Dogs not getting along is an all-too-familiar scenario. In fact, it is natural for them to be cautious with the presence of other dogs, most … [Read More...]
The beautiful Himalayan Cat combines the exquisite colouring of its Siamese parent with the plush and majestic coat of its Persian parent breed. The Himmie, as it is also called, is virtually a Persian with a colourpointed coat of a Siamese. It is a laid-back lap cat that can melt cat owners’ hearts with its expressive eyes and soft voice. It is a wonderful pet for families as it is very adaptable and is good with children and other animals.
Are you interested in getting a Himalayan cat? Here is a brief background of this long-haired breed also known as Himalayan or Colourpoint Persian.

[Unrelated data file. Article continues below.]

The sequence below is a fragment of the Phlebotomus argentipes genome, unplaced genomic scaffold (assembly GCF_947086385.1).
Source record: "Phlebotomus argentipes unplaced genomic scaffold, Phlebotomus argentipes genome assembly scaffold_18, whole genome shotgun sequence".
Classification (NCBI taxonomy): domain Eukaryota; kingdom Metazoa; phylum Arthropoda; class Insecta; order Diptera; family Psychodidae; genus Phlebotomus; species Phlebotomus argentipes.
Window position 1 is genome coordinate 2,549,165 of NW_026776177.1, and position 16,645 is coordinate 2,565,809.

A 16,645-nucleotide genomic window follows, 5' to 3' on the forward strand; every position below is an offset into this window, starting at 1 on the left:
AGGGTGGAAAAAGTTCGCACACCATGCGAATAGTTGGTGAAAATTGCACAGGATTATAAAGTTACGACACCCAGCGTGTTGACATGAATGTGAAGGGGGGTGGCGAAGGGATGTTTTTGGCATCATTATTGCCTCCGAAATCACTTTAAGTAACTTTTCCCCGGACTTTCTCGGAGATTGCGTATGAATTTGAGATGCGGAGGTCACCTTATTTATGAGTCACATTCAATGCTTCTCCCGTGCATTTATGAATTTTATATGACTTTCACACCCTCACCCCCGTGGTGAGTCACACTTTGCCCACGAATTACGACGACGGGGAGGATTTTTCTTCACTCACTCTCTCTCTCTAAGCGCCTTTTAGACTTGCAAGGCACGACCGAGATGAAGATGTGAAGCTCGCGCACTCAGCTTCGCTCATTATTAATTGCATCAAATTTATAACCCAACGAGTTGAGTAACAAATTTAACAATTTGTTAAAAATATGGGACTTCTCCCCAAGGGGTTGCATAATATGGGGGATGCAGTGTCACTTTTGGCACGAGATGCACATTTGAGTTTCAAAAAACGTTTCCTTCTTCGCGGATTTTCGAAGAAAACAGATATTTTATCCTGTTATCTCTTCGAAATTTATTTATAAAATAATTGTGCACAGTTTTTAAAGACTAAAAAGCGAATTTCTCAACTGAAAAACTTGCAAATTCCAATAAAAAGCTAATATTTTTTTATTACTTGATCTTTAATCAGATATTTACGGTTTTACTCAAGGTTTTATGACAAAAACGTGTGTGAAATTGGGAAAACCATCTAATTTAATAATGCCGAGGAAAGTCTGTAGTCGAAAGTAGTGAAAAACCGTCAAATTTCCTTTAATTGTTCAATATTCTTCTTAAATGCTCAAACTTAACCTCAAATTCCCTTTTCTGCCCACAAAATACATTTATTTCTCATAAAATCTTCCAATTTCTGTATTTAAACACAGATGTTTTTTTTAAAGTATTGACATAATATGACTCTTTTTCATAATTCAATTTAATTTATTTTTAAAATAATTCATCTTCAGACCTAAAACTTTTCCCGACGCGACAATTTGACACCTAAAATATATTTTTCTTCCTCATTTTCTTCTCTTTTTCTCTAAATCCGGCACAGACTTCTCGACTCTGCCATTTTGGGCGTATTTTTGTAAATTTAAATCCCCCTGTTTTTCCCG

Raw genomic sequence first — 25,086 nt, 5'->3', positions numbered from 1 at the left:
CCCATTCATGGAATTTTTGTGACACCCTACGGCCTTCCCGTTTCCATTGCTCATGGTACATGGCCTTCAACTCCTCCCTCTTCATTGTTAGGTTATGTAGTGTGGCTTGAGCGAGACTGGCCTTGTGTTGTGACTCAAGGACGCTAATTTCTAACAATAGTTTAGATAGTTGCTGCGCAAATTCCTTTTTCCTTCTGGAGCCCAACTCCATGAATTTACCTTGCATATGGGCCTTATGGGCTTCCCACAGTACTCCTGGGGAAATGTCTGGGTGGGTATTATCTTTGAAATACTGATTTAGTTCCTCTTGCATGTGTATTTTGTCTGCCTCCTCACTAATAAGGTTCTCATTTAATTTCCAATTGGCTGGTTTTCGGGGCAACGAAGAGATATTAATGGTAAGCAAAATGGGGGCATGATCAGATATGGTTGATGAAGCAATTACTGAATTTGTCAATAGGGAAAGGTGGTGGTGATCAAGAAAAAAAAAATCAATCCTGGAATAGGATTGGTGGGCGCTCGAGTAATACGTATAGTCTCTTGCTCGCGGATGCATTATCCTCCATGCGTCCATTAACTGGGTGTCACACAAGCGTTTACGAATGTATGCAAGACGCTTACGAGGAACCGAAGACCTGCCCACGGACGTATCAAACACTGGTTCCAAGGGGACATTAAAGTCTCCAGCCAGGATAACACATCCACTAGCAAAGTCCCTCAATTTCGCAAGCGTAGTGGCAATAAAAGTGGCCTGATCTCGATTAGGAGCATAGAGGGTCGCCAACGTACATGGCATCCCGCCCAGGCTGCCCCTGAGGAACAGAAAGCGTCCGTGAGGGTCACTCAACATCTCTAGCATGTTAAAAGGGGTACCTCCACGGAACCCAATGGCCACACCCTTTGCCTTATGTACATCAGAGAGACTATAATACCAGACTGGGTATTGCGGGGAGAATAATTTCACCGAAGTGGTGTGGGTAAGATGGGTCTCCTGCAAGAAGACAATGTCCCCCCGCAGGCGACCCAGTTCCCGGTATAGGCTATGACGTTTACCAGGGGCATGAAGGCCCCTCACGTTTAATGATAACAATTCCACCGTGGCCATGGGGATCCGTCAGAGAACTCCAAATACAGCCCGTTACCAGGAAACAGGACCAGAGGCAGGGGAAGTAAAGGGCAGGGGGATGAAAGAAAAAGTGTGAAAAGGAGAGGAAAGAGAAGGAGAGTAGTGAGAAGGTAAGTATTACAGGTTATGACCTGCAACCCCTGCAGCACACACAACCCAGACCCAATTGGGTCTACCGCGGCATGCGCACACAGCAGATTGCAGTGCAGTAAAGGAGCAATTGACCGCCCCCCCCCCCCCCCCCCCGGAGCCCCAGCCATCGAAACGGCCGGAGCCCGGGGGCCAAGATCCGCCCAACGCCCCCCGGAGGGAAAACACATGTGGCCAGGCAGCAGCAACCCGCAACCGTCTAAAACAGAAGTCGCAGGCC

The Himalayan Cat first emerged in the United States, after breeders crossed the Persian with a Siamese. Two scientists at Harvard University initiated the crossbreeding in the 1930s and published the results in “Journal of Heredity”. The result of their efforts was not acknowledged by feline fanciers groups then.
In the 1950s, the Longhaired Colourpoint was developed by Brian Sterling-Webb of the UK. His effort was recognised by the GCCF, which gave a boost to this cat’s development. In the US, Marguerita Goforth helped improve the new feline type further after producing a kitty that had Siamese colourpoints. It was then assigned championship status by the breed groups in the US in 1957. It was also at this time that the new development was named as the Himalayan.
Whilst the Himalayan Cat has become popular in the US and other parts of the world, there are only few such felines in the UK. The fact that it is still not recognised by the GCCF plays a significant role. It may be because it is still considered a Persian, albeit with a different coat pattern. Nevertheless, the Himmie remains an appealing choice to a growing number of owners due to its laid-back and sweet nature and its magnificent appearance.